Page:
The first Valentine’s Day dates back to the year 496. On this special day of love, many of us enjoy receiving gifts such as chocolates, roses and cards. Emily, who’s birthday happens to be on Valentine’s Day, would like a gift that’s not materialistic. While flowers and candy may be nice to receive on her holiday birthday, they are nothing close to what she desires.
Emily and her husband will soon be celebrating their 16th year wedding anniversary. The couple have spent many years of love and joy together. Like with any relationship, there have been struggles that have brought them even closer. Early in their relationship, Emily and her husband learned they were going to become parents to twins. As soon as planning began for their new life something happened. “They were 18 ½ weeks old” says Emily. “I woke up one morning and knew that something was wrong.” Emily and her mother then rushed to the hospital where her most frightening thoughts were confirmed. “I wanted them (the doctors) to give them as much time as possible.” says Emily. Once doctors knew there was a problem, Emily was taken by ambulance to a university hospital which she says was the “most terrifying longest ride of my life.” At the hospital she was placed in the Labor and Delivery unit. Still painful to talk about, Emily fought through tears as she told her story. “There was no stopping the first baby [from coming out]”, says Emily. Sadly, the first baby was not alive when it delivered. At that point Emily was willing to do whatever she could to save the second baby… even if it meant spending the remainder of the pregnancy on bed rest.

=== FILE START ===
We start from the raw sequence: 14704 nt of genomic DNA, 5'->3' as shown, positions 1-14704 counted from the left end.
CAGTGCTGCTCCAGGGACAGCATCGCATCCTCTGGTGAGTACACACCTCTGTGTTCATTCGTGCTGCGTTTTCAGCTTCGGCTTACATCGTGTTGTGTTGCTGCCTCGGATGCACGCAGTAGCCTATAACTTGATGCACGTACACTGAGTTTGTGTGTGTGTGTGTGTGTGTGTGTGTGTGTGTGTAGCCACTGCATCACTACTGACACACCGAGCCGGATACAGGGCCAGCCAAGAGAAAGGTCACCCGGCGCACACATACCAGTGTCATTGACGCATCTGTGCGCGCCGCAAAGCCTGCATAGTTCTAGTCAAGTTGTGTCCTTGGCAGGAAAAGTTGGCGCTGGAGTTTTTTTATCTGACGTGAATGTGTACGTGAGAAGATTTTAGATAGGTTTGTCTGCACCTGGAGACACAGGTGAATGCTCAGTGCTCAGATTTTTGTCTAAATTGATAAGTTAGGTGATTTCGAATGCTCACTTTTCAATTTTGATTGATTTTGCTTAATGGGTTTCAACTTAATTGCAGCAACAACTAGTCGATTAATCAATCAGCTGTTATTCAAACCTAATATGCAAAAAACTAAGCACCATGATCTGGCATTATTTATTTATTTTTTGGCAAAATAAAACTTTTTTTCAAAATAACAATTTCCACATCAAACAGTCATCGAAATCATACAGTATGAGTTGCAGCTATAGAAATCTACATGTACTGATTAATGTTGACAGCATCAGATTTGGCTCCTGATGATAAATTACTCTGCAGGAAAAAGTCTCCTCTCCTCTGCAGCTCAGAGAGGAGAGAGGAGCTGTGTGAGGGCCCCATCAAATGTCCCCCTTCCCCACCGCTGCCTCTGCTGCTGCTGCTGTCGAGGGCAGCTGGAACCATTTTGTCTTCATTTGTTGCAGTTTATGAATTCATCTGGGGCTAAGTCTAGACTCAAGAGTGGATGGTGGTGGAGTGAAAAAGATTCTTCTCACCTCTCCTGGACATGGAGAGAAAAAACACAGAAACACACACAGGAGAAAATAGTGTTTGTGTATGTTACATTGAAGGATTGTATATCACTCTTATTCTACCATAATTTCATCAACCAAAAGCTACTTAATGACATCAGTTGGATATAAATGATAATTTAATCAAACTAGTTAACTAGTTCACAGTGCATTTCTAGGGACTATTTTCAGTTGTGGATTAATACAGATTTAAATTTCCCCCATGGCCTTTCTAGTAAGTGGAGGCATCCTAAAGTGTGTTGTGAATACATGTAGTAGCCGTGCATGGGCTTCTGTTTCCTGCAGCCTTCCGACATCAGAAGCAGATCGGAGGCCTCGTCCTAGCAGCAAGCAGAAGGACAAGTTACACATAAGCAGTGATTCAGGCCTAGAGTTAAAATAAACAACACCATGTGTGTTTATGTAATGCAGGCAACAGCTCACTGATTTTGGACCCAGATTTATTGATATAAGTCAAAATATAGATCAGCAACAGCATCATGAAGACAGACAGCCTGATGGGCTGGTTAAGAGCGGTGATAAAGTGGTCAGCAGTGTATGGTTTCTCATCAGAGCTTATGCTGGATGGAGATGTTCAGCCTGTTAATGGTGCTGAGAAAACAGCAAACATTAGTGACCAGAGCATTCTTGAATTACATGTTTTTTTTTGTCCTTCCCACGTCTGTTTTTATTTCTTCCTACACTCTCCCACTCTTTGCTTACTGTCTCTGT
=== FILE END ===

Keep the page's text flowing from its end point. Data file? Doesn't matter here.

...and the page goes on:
Unfortunately, there was miscommunication by the physicians. A decision was made without Emily’s knowledge or consent. The second baby was not saved which sent Emily into a tailspin. Even if saving the baby may not have been possible, she wishes her thoughts would have been considered. Later she could have filed a legal case against the physicians and the hospital but declined. It wasn’t about winning a case for her or her husband. What was most important were now gone. For the most part the staff empathized but the whole experience seemed somewhat “cold.” “I wish better for other women who may have gone through this.” Says Emily “The loss is hard at any stage.” Emily remained at the hospital for 3 days. Before she was discharged, she was able to hold the twins. She now has a few of the babies items kept away. Through it all, Emily’s husband “helped her with everything” she says. She knows that’s part of “true love” because he took such good care of her.
Years after the loss of the twins, Emily and her husband were happy to learn they were going to have another baby. They were blessed with a son. Although their family seemed complete, they knew they wanted more children. However, it was not possible. Several medical procedures and fertility treatments would have been needed and were too expensive. Through thought and prayer they decided to try another option of adoption.